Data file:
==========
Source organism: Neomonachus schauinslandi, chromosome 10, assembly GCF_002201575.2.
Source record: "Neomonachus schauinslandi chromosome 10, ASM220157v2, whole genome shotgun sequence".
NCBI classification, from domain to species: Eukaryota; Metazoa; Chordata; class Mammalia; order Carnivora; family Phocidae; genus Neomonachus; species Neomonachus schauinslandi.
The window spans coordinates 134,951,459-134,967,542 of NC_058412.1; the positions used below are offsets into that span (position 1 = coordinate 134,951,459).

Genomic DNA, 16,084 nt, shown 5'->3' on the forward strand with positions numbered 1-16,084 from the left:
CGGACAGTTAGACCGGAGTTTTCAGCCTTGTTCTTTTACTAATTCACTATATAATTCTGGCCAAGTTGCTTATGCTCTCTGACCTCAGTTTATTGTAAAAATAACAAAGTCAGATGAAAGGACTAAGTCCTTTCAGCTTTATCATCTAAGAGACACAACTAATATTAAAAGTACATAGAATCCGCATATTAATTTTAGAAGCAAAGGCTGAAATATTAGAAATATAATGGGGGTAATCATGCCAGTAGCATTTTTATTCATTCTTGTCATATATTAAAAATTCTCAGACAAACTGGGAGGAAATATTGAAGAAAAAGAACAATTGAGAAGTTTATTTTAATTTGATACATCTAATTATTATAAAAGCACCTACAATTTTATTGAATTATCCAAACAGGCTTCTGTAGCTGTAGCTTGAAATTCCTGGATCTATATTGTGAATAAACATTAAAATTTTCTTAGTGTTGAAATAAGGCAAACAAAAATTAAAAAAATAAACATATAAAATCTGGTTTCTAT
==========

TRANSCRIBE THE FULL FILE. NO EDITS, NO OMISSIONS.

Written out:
Source organism: Neomonachus schauinslandi, chromosome 10, assembly GCF_002201575.2.
Source record: "Neomonachus schauinslandi chromosome 10, ASM220157v2, whole genome shotgun sequence".
NCBI classification, from domain to species: Eukaryota; Metazoa; Chordata; class Mammalia; order Carnivora; family Phocidae; genus Neomonachus; species Neomonachus schauinslandi.
The window spans coordinates 134,951,459-134,967,542 of NC_058412.1; the positions used below are offsets into that span (position 1 = coordinate 134,951,459).

Genomic DNA, 16,084 nt, shown 5'->3' on the forward strand with positions numbered 1-16,084 from the left:
CGGACAGTTAGACCGGAGTTTTCAGCCTTGTTCTTTTACTAATTCACTATATAATTCTGGCCAAGTTGCTTATGCTCTCTGACCTCAGTTTATTGTAAAAATAACAAAGTCAGATGAAAGGACTAAGTCCTTTCAGCTTTATCATCTAAGAGACACAACTAATATTAAAAGTACATAGAATCCGCATATTAATTTTAGAAGCAAAGGCTGAAATATTAGAAATATAATGGGGGTAATCATGCCAGTAGCATTTTTATTCATTCTTGTCATATATTAAAAATTCTCAGACAAACTGGGAGGAAATATTGAAGAAAAAGAACAATTGAGAAGTTTATTTTAATTTGATACATCTAATTATTATAAAAGCACCTACAATTTTATTGAATTATCCAAACAGGCTTCTGTAGCTGTAGCTTGAAATTCCTGGATCTATATTGTGAATAAACATTAAAATTTTCTTAGTGTTGAAATAAGGCAAACAAAAATTAAAAAAATAAACATATAAAATCTGGTTTCTAT